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Forks have several key dimensions which include: offset, length, width, steerer tube length, and steerer tube diameter.

  • Offset

Bicycle forks usually have an offset, or rake (not to be confused with a different use of the word rake in the motorcycle world), that places the fork ends forward of the steering axis. This is achieved by curving the blades forward, angling straight blades forward, or by placing the fork ends forward of the centerline of the blades. The latter is used in suspension forks that must have straight blades in order for the suspension mechanism to work. Curved fork blades can also provide some shock absorption.
The purpose of this offset is to reduce ‘trail’, the distance that the front wheel ground contact point trails behind the point where the steering axis intersects the ground. Too much trail makes a bicycle feel difficult to turn.
Road racing bicycle forks have an offset of 40-55mm.[2] For touring bicycles and other designs, the frame’s head angle and wheel size must be taken into account when determining offset, and there is a narrow range of acceptable offsets to give good handling characteristics. The general rule is that a slacker head angle requires a fork with more offset, and small wheels require less offset than large wheels.

  • Length

The length of the fork is usually measured parallel to the steerer tube from the bottom of the lower bearing race to the center of the front wheel axle.[3] A 1996 survey of 13 700c road forks found a maximum length of 374.7 mm and a minimum of 363.5 mm.[citation needed]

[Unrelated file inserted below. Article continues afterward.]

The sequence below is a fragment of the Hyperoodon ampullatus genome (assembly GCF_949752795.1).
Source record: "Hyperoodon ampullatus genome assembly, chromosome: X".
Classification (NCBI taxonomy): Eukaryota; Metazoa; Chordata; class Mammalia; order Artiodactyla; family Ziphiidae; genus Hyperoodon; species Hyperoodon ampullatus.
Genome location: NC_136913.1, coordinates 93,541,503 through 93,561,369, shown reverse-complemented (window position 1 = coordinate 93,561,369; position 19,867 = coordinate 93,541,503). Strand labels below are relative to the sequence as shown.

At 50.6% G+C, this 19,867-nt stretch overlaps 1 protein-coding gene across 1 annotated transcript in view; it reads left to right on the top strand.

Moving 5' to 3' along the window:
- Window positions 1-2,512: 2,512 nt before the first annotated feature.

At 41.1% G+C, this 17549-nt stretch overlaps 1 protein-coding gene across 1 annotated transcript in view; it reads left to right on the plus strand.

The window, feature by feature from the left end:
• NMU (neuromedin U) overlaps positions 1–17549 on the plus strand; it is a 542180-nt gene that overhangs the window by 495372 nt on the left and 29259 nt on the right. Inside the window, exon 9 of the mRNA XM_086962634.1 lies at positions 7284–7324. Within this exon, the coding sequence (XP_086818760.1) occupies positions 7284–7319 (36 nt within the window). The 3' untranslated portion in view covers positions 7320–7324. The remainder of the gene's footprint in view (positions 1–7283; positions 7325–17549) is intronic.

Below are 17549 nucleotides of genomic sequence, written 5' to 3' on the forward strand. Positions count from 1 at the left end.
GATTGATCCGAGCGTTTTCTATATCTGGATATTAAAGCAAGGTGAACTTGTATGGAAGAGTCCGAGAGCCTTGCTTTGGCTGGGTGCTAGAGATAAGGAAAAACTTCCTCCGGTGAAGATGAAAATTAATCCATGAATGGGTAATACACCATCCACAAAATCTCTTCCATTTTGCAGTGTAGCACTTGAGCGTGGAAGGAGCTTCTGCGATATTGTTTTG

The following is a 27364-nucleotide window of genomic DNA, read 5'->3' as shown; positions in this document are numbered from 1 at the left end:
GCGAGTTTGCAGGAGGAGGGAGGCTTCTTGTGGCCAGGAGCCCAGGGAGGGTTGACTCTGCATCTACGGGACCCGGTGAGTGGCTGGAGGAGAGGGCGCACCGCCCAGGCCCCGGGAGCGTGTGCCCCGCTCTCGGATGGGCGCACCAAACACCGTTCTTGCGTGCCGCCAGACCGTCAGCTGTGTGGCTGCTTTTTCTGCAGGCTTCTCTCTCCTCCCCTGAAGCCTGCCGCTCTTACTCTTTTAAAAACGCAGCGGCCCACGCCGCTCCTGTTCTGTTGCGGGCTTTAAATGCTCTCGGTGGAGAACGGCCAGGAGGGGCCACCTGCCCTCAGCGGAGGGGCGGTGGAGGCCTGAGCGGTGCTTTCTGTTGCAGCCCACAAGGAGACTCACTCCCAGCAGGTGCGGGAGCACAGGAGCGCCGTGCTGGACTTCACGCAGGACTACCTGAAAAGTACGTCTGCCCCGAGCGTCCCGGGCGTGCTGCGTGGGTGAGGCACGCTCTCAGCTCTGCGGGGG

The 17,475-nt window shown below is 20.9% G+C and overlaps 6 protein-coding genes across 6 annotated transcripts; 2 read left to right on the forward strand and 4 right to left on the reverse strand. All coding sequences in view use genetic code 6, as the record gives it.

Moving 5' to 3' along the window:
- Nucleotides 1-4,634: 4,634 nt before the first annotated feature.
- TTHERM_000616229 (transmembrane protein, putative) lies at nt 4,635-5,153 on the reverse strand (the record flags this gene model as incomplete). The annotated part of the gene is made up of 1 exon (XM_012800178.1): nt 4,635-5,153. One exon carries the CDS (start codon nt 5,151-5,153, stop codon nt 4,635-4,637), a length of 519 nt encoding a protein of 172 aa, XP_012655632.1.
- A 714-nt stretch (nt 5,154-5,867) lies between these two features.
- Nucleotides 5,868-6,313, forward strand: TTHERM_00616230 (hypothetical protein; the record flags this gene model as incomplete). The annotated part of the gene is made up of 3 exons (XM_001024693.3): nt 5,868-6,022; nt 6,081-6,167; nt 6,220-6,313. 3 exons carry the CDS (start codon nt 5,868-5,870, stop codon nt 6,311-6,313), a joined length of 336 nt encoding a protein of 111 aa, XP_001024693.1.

• Width

The width of the fork, also called spacing, is measured colinear with the front wheel axle between the inside edges of the two fork ends. Most modern adult sized forks have 100 mm spacing.[4] Downhill mountain bike forks designed for through axles have 110 mm spacing.[4]

  • Steerer tube length

The steerer tube is sized either to just accommodate the headset bearings, in the case of a threaded headset, or to contribute to the desired handlebar height, in the case of a threadless headset.

  • Steerer tube diameter

When sizing a fork to a frame, the diameter of the fork steerer or steer tube (1″ or 1⅛” or 1½”) must not be larger than that of the frame, and the length of the steerer tube should be greater than but approximately equal to the head tube length plus the stack height of the headset. Adapter kits are available to enable use of a 1″ fork in a frame designed for a 1⅛” steerer tube or a 1⅛” fork in a 1½” frame.

Manufacturers of high-end bikes, both road and mountain, have started to use tapered steerer tubes. While there are purported advantages, there are not any standards yet developed, with each manufacturer following its own conventions. This makes replacement parts difficult to come by, only available from the original manufacturer.[5]

  • General sizing issues

The blades must be the proper length to both accommodate the desired wheel and have the correct amount of rake to provide the approximate steering geometry intended by the frame designer. The functional length of the fork is typically expressed in terms of Axle-to-Crown race length (AC). Also, the axle on the wheel must fit in the fork ends (usually either a 9mm solid or hollow axle, or a 20mm thru-axle). Some manufacturers have introduced forks and matching hubs with proprietary standards, such as Maverick’s 24mm axle, Specialized 25mm thru-axle and Cannondale’s Lefty system.

  • Threading

Fork steerer tubes may be threaded or unthreaded, depending on the headset used to attach the fork to the rest of the bicycle frame. An unthreaded steel steerer tube may be threaded with an appropriate die if necessary. The thread pitch is usually 24 threads per inch except for some old Raleighs which use 26.


Post time: Aug-30-2021